Highly detailed and decorative large format engraved map of the Caribbean by Herman Moll.
Moll's map was the most popular large English map of the Caribbean, Florida, the Gulf Coast, Texas, and Central America in its day. It was a central image in the British understanding of Spanish activity in the Caribbean, as the note at Cartegena illustrates:
At Cartagena the Gallions usually stay 60 days, and thence go to Portobel where they lye 30 days, and then return again to Cartagena; from whence they sail for the Havana, to meet there ye Flota, which is a finall number of Ships that go to la Vera Cruz to take in ye Effects of that Country.
The map includes insets of the harbors at St. Augustine, Vera Cruz, Havana, Porto Bella and Cartagena and a gorgeous view of Mexico City.
The map includes numerous annotations throughout. Curiously shaped Florida, which is unusually wide. Good internal cartography in Florida, Texas and the Gulf Coast, with interesting notes regarding the Spanish fort at Pensacola, the trade conducted between the Indians and the French and Spanish in Texas, and a white Spaniard settlement in Texas on the Sivoras River.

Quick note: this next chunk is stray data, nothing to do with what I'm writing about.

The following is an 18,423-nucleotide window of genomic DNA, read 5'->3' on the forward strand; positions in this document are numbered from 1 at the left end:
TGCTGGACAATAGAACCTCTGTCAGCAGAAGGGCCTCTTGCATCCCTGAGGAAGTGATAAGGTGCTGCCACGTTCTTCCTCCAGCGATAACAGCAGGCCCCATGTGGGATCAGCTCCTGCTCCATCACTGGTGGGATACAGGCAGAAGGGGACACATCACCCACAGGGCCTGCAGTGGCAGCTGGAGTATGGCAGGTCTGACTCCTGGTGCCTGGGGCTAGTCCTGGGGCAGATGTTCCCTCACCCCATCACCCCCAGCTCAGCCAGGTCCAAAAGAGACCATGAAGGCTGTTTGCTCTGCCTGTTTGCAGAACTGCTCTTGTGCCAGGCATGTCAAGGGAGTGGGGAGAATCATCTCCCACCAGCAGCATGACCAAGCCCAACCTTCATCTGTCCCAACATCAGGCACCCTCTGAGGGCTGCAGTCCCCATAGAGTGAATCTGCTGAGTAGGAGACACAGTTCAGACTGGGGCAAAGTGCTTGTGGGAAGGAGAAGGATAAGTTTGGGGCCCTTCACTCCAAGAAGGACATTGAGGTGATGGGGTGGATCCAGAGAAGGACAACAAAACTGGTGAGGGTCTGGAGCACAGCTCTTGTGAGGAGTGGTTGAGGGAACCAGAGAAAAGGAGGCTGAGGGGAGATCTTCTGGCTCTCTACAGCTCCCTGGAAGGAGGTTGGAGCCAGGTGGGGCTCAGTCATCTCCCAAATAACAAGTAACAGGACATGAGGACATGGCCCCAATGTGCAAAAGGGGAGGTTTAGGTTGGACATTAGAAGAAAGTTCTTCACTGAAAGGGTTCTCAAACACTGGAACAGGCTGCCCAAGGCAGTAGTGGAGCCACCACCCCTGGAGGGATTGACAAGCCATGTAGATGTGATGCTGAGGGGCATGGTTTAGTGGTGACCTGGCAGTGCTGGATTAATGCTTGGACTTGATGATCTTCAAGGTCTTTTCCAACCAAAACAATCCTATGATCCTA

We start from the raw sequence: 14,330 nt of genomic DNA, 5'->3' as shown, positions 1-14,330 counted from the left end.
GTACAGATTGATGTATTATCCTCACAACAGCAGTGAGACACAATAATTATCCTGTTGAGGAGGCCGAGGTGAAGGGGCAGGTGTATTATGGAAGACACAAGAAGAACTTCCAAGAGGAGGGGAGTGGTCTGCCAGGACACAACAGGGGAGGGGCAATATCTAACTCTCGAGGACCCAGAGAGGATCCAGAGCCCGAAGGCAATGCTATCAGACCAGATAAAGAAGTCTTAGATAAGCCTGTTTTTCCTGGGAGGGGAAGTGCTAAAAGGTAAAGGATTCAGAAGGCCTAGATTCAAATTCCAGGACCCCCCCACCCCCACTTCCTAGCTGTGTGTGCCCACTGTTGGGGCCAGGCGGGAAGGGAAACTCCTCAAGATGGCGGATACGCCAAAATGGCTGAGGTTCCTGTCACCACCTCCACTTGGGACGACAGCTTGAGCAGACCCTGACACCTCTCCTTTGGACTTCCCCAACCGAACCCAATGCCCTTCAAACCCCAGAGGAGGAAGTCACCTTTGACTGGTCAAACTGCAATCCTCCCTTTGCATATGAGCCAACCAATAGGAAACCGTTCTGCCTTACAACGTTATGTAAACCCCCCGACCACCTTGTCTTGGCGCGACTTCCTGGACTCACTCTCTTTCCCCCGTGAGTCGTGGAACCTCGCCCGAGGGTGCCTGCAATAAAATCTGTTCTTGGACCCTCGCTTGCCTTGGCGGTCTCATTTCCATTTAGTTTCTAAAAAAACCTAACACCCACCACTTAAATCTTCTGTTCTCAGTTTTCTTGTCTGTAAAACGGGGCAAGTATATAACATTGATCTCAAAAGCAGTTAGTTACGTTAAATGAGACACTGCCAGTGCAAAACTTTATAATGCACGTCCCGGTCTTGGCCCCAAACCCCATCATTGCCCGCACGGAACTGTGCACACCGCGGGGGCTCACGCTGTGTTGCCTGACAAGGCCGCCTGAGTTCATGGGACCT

A note in western Florida mentions Colonel James Moore's 1704 raid into the heart of Apalachee province. James Moore (c. 1650 – 1706) was the English governor of colonial Carolina between 1700 and 1703. He is best known for leading several invasions of Spanish Florida during Queen Anne's War, including attacks in 1704 and 1706 which wiped out most of the Spanish missions in Florida. He captured and brought back to Carolina as slaves thousands of Apalachee Indians.
In this state, the imprint line reads:
Printed for Tho. Bowles in St. Pauls Curch Yard and John Bowles at the Black Horse in Cornhill.
Thomas Bowles II and John Bowles were brothers, sons of the founder of the Bowles publishing house, Thomas Bowles I. John operated from the Black Horse from around 1733, dating this state to after that point.